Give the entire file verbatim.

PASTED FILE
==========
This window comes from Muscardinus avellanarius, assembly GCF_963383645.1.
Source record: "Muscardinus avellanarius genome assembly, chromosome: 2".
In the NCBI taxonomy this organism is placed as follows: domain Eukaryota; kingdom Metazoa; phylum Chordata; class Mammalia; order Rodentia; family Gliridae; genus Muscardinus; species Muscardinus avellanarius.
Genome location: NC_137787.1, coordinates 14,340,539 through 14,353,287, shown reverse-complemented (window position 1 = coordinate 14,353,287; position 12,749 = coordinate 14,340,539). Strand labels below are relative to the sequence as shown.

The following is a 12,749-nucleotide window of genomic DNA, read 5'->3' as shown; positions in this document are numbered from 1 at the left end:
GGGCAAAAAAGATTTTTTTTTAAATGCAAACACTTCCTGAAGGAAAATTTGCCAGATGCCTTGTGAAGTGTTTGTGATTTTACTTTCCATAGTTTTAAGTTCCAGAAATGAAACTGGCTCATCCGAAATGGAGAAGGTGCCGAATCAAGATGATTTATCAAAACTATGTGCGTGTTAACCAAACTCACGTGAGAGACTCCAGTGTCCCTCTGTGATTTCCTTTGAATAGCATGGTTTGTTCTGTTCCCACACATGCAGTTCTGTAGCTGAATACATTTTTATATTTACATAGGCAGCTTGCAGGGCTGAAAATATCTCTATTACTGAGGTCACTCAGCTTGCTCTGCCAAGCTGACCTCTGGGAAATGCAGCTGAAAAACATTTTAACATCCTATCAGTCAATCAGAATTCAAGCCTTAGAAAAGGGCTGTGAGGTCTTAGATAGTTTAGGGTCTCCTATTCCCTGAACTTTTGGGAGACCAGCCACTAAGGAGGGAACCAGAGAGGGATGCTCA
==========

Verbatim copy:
This window comes from Muscardinus avellanarius, assembly GCF_963383645.1.
Source record: "Muscardinus avellanarius genome assembly, chromosome: 2".
In the NCBI taxonomy this organism is placed as follows: domain Eukaryota; kingdom Metazoa; phylum Chordata; class Mammalia; order Rodentia; family Gliridae; genus Muscardinus; species Muscardinus avellanarius.
Genome location: NC_137787.1, coordinates 14,340,539 through 14,353,287, shown reverse-complemented (window position 1 = coordinate 14,353,287; position 12,749 = coordinate 14,340,539). Strand labels below are relative to the sequence as shown.

The following is a 12,749-nucleotide window of genomic DNA, read 5'->3' as shown; positions in this document are numbered from 1 at the left end:
GGGCAAAAAAGATTTTTTTTTAAATGCAAACACTTCCTGAAGGAAAATTTGCCAGATGCCTTGTGAAGTGTTTGTGATTTTACTTTCCATAGTTTTAAGTTCCAGAAATGAAACTGGCTCATCCGAAATGGAGAAGGTGCCGAATCAAGATGATTTATCAAAACTATGTGCGTGTTAACCAAACTCACGTGAGAGACTCCAGTGTCCCTCTGTGATTTCCTTTGAATAGCATGGTTTGTTCTGTTCCCACACATGCAGTTCTGTAGCTGAATACATTTTTATATTTACATAGGCAGCTTGCAGGGCTGAAAATATCTCTATTACTGAGGTCACTCAGCTTGCTCTGCCAAGCTGACCTCTGGGAAATGCAGCTGAAAAACATTTTAACATCCTATCAGTCAATCAGAATTCAAGCCTTAGAAAAGGGCTGTGAGGTCTTAGATAGTTTAGGGTCTCCTATTCCCTGAACTTTTGGGAGACCAGCCACTAAGGAGGGAACCAGAGAGGGATGCTCA